Fewer NHL players now come from Saskatchewan — why?

Fewer and fewer NHL players are now coming from Saskatchewan now than in the past — and there are differing opinions on why that is.

This season, just 20 players from Saskatchewan have dressed for a National Hockey League team, associate Carleton University journalism professor Randy Boswell recently reported in The Hockey News.

Included in that number are the Seattle Kraken’s Jordan Eberle and a handful of players on the defending Stanley Cup championship team, the Vegas Golden Knights.

But the number is about a third of what it was in the 2009-10 season, when there were 57 Saskatchewan players in the NHL.

At times, nearly 10 per cent of NHL players have been from Saskatchewan, Boswell told guest host Adam Hunter in a Tuesday interview with CBC Radio’s Afternoon Edition.

“There is an incredible hockey culture in the province,” Boswell said, calling it a factory of NHLers.

“Obviously Saskatchewan is doing something right, because they still are producing NHL players at a higher rate than anybody else on the continent. It’s just that their dominance isn’t as great as it used to be.”

Fewer Canadians playing in NHL

Saskatchewan isn’t the only region with dropping numbers on NHL rosters, according to Boswell — it’s Canada-wide.

In 2003-04, there were 20 Quebec-produced goalies in the NHL. Now there are four.

Boswell doesn’t believe Canada’s official winter sport has lost its fame at home, but it’s gained traction elsewhere. 

“There is increasing competition from … U.S. states,” especially northern states like Minnesota, he said.

“The United States, and Europe of course, are producing high-calibre hockey players in a way that they never had in the past.”

LISTEN | Randy Boswell on why there are fewer Sask. NHL players: 

The Afternoon Edition – Sask9:05Numbers show steady decline in number of NHL players from Sask.

A different kind Prairie drought. Saskatchewan has had a long history of producing players for the NHL, but the numbers show a steady decline in recent years. Randy Boswell has been following the numbers and joins guest host Adam Hunter to share his thoughts.

At Saskatoon’s Merlis Belsher Place — home to two indoor ice rinks — there was a cacophony of hockey sounds on Wednesday: skates carving into ice, pucks ringing off of plexiglass and the slight patter of stickhandling.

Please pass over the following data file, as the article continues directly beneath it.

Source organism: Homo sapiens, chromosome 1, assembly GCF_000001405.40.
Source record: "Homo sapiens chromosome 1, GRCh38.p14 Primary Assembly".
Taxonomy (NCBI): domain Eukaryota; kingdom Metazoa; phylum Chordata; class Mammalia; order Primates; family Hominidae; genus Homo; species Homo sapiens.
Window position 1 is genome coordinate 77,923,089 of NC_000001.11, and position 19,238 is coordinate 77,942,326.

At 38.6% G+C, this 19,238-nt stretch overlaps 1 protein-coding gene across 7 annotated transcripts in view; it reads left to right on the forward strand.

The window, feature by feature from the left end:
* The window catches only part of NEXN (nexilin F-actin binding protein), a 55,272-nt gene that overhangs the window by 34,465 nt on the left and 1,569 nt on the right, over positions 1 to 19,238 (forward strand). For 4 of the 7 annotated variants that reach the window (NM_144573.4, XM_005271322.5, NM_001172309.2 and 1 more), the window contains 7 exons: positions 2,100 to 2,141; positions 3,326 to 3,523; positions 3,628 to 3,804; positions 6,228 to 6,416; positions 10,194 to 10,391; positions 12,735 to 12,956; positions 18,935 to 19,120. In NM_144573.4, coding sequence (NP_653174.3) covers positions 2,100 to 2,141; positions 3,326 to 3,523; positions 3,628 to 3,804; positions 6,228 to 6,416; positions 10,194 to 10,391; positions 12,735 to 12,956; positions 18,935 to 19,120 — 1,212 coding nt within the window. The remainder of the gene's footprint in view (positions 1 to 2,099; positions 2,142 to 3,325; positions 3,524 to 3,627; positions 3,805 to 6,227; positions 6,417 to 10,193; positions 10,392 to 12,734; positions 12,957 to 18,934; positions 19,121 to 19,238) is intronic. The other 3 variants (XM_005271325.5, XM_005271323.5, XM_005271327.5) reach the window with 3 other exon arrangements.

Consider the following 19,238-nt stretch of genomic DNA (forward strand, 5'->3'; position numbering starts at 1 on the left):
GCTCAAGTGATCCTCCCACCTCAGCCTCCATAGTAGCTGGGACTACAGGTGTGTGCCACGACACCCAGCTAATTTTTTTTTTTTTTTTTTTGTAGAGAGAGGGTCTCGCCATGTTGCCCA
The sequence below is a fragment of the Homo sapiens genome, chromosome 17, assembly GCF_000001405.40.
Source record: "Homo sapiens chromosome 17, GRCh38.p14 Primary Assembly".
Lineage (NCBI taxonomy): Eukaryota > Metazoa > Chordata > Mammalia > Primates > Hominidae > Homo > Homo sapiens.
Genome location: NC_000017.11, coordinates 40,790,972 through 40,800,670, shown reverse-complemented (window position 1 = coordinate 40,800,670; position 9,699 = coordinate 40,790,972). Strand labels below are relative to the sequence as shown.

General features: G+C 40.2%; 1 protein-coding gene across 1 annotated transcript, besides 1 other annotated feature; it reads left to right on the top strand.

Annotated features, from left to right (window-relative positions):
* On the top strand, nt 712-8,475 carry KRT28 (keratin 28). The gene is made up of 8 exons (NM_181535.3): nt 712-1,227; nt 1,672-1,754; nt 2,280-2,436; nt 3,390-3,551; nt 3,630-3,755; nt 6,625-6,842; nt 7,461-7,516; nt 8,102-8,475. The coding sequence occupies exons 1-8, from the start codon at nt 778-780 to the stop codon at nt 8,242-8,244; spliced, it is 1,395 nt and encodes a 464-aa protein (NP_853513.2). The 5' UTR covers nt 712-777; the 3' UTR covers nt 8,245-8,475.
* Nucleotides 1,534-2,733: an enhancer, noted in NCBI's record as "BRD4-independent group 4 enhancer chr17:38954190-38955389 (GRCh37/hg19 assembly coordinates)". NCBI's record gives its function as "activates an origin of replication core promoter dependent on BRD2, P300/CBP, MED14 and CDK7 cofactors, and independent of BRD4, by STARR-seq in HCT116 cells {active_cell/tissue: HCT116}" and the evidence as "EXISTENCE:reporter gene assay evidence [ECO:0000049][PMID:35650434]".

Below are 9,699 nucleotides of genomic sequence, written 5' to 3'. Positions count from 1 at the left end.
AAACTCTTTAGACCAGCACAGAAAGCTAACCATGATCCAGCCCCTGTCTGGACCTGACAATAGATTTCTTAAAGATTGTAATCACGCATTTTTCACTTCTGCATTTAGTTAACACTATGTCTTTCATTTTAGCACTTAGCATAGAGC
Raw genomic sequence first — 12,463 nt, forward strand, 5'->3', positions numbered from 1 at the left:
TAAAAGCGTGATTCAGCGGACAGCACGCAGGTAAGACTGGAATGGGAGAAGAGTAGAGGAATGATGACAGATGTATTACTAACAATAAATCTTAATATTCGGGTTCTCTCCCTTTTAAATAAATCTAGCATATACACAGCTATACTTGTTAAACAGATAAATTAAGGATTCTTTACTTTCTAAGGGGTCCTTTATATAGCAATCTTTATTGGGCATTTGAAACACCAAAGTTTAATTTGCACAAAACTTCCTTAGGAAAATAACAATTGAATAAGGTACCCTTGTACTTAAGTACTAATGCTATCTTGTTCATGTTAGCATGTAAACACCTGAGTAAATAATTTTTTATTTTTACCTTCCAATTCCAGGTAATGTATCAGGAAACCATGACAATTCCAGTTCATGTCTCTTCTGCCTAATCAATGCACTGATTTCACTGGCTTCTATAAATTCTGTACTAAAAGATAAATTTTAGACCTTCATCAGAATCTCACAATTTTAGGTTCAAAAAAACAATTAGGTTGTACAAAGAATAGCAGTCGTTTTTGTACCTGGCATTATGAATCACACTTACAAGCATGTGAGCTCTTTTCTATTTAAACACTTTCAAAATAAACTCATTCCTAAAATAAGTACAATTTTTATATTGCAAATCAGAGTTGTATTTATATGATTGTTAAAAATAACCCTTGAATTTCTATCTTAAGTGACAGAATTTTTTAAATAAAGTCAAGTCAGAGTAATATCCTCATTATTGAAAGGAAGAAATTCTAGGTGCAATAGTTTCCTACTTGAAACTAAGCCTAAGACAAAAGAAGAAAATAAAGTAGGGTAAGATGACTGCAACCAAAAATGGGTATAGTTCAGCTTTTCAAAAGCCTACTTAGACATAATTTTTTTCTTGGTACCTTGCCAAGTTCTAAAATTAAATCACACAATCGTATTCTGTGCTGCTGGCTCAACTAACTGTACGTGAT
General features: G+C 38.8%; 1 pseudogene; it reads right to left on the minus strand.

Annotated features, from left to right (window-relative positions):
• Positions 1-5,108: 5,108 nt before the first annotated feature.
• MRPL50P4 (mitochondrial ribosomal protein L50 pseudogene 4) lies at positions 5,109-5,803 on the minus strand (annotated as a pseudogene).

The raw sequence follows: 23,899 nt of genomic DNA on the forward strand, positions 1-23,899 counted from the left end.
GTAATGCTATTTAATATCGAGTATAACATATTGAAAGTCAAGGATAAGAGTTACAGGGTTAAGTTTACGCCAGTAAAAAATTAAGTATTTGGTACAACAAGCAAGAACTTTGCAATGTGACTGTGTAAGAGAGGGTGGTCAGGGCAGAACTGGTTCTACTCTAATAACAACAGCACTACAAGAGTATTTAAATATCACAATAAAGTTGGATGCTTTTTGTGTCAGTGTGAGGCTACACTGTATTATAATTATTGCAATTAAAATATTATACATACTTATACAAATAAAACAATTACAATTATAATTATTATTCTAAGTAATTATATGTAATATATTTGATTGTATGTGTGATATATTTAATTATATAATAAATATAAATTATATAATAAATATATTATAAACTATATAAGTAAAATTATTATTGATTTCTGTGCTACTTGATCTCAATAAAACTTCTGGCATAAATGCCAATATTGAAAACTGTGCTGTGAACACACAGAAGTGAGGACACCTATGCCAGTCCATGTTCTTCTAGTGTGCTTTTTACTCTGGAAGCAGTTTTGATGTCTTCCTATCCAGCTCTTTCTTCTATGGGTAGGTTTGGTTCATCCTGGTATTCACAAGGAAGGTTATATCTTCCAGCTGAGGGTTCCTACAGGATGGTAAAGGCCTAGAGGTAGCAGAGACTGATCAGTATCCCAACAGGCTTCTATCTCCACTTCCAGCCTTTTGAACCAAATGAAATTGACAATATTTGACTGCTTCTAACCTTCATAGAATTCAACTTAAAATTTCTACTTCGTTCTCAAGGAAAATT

Among the skaters were people learning to play hockey, some working to get a chance at The Show and hockey veterans.

While Boswell said he isn’t certain how much of a factor money is in the decline in Saskatchewan-produced NHL players, some of the skaters at Merlis Belsher Place think it plays a role.

“I think it’s got to do with the price of living here and living in Canada,” said Jett Strang, 19, taking time standing rinkside.

Jett Strang, 19, said he’s noticed there seems to be a growing importance placed on hockey in other regions, while that seems to be waning in Saskatchewan. (Chanss Lagaden/CBC)

“Also, the drive for hockey, I believe, has gone down here — just a lower trend of hockey here compared to the U.S.”

He thinks people are focusing more on studying for off-the-ice jobs rather than trying to make a career on the rink.

Tyson Tietz, an 11-year-old future NHL hopeful, said it’s tough to know if kids his age have the drive to go all the way to the national league, but agrees money can be a barrier.

“Some people have access to stuff that some people don’t. It’s expensive and it’s just hard to be a high-level hockey player,” he said.

Victor Howald said players in northern communities don’t have the same access to hockey those in southern communities have, or the same opportunity to improve. 

He lives in Fond du Lac, more than 800 kilometres north of Saskatoon, where there’s no artificial ice, he said. 

A few hockey players skate in an indoor ice rink
There are fewer and fewer NHL players from Saskatchewan. Some hockey players chalk it up to financial troubles, while others say it’s due to growing interest in the sport elsewhere. (Chanss Lagaden/CBC)

A player with him on Wednesday had to drive south to play, he said. And in some cases, players in the north can’t travel to compete with neighbouring communities because the ice roads haven’t filled out, said Howald.

“There’s a lot of good talent up there — just doesn’t get to be seen.”

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